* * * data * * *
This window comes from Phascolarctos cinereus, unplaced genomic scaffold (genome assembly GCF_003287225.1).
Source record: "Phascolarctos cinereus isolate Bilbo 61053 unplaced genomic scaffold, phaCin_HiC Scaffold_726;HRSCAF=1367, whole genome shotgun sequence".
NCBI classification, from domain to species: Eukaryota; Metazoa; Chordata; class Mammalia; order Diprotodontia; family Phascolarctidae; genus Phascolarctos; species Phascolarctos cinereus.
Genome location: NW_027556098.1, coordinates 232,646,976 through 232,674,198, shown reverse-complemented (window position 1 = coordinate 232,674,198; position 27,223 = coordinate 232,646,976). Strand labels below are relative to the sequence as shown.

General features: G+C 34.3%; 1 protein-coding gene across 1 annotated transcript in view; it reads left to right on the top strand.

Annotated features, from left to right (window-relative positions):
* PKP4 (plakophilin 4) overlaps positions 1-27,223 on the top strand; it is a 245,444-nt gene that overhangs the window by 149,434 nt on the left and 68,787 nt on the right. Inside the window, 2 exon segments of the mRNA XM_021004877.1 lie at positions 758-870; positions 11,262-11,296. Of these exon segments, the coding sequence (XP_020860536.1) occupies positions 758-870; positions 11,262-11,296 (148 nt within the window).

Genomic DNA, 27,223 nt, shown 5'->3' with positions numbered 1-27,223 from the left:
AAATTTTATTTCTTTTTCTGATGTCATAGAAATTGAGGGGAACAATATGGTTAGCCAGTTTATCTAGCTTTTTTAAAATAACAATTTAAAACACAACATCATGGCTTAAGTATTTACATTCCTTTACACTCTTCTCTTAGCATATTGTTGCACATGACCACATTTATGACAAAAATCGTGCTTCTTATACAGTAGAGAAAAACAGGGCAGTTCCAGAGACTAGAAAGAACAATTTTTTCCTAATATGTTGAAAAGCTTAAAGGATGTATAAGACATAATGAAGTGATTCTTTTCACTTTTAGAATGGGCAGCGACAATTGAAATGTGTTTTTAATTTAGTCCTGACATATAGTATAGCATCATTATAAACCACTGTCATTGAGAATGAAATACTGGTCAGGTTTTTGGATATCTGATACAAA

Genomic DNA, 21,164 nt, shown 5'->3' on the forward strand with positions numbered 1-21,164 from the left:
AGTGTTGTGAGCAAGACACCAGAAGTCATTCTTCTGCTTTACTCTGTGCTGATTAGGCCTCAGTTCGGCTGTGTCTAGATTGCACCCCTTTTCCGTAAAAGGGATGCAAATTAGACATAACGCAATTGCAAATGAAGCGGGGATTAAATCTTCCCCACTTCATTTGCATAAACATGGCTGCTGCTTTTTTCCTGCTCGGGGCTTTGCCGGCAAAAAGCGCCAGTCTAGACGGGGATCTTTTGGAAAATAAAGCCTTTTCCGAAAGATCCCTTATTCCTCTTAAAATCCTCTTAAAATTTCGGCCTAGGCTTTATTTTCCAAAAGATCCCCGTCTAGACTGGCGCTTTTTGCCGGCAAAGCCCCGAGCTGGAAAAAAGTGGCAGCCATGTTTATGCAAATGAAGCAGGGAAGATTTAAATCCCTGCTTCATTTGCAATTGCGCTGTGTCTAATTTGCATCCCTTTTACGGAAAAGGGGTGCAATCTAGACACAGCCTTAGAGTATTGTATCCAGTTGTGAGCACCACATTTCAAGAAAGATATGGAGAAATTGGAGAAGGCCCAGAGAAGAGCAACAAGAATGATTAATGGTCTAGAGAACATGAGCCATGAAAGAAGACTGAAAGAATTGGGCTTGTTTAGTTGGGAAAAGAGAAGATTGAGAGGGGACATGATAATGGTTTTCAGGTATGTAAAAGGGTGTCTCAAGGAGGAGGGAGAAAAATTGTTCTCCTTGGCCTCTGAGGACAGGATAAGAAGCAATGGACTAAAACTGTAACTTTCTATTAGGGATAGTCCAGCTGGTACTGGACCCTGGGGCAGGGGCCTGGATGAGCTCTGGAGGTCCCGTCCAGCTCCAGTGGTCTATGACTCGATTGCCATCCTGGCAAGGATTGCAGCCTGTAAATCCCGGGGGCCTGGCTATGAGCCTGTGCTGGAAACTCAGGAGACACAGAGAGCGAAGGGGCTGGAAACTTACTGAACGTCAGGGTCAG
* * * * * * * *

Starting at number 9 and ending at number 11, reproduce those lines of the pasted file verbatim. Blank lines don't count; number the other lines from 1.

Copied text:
AAATTTTATTTCTTTTTCTGATGTCATAGAAATTGAGGGGAACAATATGGTTAGCCAGTTTATCTAGCTTTTTTAAAATAACAATTTAAAACACAACATCATGGCTTAAGTATTTACATTCCTTTACACTCTTCTCTTAGCATATTGTTGCACATGACCACATTTATGACAAAAATCGTGCTTCTTATACAGTAGAGAAAAACAGGGCAGTTCCAGAGACTAGAAAGAACAATTTTTTCCTAATATGTTGAAAAGCTTAAAGGATGTATAAGACATAATGAAGTGATTCTTTTCACTTTTAGAATGGGCAGCGACAATTGAAATGTGTTTTTAATTTAGTCCTGACATATAGTATAGCATCATTATAAACCACTGTCATTGAGAATGAAATACTGGTCAGGTTTTTGGATATCTGATACAAA

Genomic DNA, 21,164 nt, shown 5'->3' on the forward strand with positions numbered 1-21,164 from the left:
AGTGTTGTGAGCAAGACACCAGAAGTCATTCTTCTGCTTTACTCTGTGCTGATTAGGCCTCAGTTCGGCTGTGTCTAGATTGCACCCCTTTTCCGTAAAAGGGATGCAAATTAGACATAACGCAATTGCAAATGAAGCGGGGATTAAATCTTCCCCACTTCATTTGCATAAACATGGCTGCTGCTTTTTTCCTGCTCGGGGCTTTGCCGGCAAAAAGCGCCAGTCTAGACGGGGATCTTTTGGAAAATAAAGCCTTTTCCGAAAGATCCCTTATTCCTCTTAAAATCCTCTTAAAATTTCGGCCTAGGCTTTATTTTCCAAAAGATCCCCGTCTAGACTGGCGCTTTTTGCCGGCAAAGCCCCGAGCTGGAAAAAAGTGGCAGCCATGTTTATGCAAATGAAGCAGGGAAGATTTAAATCCCTGCTTCATTTGCAATTGCGCTGTGTCTAATTTGCATCCCTTTTACGGAAAAGGGGTGCAATCTAGACACAGCCTTAGAGTATTGTATCCAGTTGTGAGCACCACATTTCAAGAAAGATATGGAGAAATTGGAGAAGGCCCAGAGAAGAGCAACAAGAATGATTAATGGTCTAGAGAACATGAGCCATGAAAGAAGACTGAAAGAATTGGGCTTGTTTAGTTGGGAAAAGAGAAGATTGAGAGGGGACATGATAATGGTTTTCAGGTATGTAAAAGGGTGTCTCAAGGAGGAGGGAGAAAAATTGTTCTCCTTGGCCTCTGAGGACAGGATAAGAAGCAATGGACTAAAACTGTAACTTTCTATTAGGGATAGTCCAGCTGGTACTGGACCCTGGGGCAGGGGCCTGGATGAGCTCTGGAGGTCCCGTCCAGCTCCAGTGGTCTATGACTCGATTGCCATCCTGGCAAGGATTGCAGCCTGTAAATCCCGGGGGCCTGGCTATGAGCCTGTGCTGGAAACTCAGGAGACACAGAGAGCGAAGGGGCTGGAAACTTACTGAACGTCAGGGTCAG